As mentioned above, due to the all-encompassing nature of its gambling laws, North Carolina is not required to specifically outlaw online casinos in its statutes.
Put simply, any form of unlicensed and unregulated gambling is considered invalid and therefore, illegal under North Carolina Law.
Consequently, all potential online players in the State of North Carolina should to take part in the legal online gambling option available (DFS) ONLY. North Carolina’s residents-and-visitors should avoid playing ANY online casino (either off-shore or U.S. based online casinos) until the facilitation of online casino legalization by the North Carolina State Legislature.
Horse Racing Betting in North Carolina
Horse Racing has always been outlawed in North Carolina and greyhound racing had a brief dalliance as a legal gambling activity from 1939-to-1954.
North Carolina has two racetracks where greyhounds once raced, however, the North Carolina Supreme Court closed their doors permanently amid allegations that special privileges were given to a private company during the legal years.
As such, North Carolina’s state racing industry has been comatose ever since. There are no expectations to see North Carolina attempting to revive horse and greyhound betting in the near future.
Track Side: There are no legal horse or greyhound racing tracks in North Carolina.
Off-Track Betting (OTB): OTB betting is not offered in North Carolina.
Online Betting on Horse Racing in North Carolina: Online Horse Racing Betting is not offered in North Carolina. Please see above sections on ‘Online Casinos in North Carolina’ and ‘Online Sports Betting in North Carolina’ for further details.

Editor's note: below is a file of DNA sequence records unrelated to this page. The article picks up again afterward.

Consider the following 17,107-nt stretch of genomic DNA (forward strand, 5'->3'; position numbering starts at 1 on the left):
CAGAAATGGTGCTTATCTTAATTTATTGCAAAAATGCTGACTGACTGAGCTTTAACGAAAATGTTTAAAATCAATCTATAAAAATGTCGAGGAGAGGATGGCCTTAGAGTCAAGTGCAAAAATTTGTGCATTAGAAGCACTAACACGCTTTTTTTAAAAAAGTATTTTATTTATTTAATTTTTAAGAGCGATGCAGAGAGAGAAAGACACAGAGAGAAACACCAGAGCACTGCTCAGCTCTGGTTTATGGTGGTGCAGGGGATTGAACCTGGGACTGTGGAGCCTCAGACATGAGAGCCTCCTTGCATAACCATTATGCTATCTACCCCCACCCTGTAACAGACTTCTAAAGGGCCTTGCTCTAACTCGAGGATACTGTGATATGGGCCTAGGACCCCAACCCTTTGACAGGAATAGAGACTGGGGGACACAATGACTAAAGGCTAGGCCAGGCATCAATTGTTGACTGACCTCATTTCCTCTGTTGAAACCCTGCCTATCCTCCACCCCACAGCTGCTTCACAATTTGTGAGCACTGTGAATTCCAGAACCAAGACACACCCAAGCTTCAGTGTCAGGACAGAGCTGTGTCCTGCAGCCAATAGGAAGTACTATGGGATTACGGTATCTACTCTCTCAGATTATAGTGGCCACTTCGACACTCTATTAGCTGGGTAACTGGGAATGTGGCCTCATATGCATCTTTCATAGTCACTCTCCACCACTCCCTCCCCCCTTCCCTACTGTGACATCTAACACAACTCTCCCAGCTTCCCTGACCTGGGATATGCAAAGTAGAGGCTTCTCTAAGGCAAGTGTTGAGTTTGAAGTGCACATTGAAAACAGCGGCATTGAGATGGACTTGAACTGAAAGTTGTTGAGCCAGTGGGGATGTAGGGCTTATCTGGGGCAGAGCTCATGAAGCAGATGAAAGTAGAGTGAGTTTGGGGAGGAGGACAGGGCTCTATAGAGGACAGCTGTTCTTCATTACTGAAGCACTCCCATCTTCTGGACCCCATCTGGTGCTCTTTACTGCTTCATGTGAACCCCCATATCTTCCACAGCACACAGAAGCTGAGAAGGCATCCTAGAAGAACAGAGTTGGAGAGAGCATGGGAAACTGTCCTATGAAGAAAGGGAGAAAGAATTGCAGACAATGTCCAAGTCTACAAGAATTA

<h2>North Carolina’s Daily Fantasy Sports Law</h2>
Daily Fantasy Sports (DFS) competitions have been ruled by Federal lawmakers in the United States not to be considered a form of gambling. Federal courts have determined DFS are skills-based games, not games of chance. As a result, under U.S. Federal law, states have been encouraged to declare their own individual positions on the legality of DFS competitions.
Lawmakers in North Carolina had long been non-committal on applying DFS legalization laws in the state, until 2017. At that time, Republican lawmakers introduced Bill HB 279 with a series of regulations attached to create a legal framework of DFS competition administration including;
- 10% tax on revenue,
- 10% tax on registration and license renewal every 5 years, and;
- A reapplication and relicensing process.
The bill was ultimately defeated, however, DFS laws are rescheduled for debate in the North Carolina House in 2019. Watch this space for updates as the legalization process heats up.
Meanwhile, all major DFS sites accept customers from North Carolina and players resident in or visiting North Carolina can sign-up and play DFS competitions for real money without form of legal impediment.
What are DFS and how are they played?
With unassumingly modest origins, Fantasy Sports was once a fun pastime played amongst friends and/or co-workers as a social game with some friendly social betting can be involved. Fantasy Sports involves a group of players (called a league), selecting their team/s from a group of real-life pro athletes (most Fantasy Sports sites operate MMA, NCAA, MLB, NHL, NFL, PGA Golf, & NBA competitions) to construct the highest-point scoring fantasy teams.
Real-life athlete’s performances throughout the season are followed in their given sport, and according to those performances, the fantasy teams are assigned points. The Fantasy Sports player whose fantasy team accumulates the most points throughout the season, wins the Fantasy game and takes the winner-take-all social pot.
With the advent of much-improved internet, big money entered the Fantasy Sports World with the increased frequency of DFS competitions. DFS differs from the original form of Fantasy Sports. Instead of the DFS competition’s players keeping their shirt on throughout an entire season to know who won and lost, in a Fantasy Sports game, DFS results are usually announced each day, or in some sports, each week at the outside.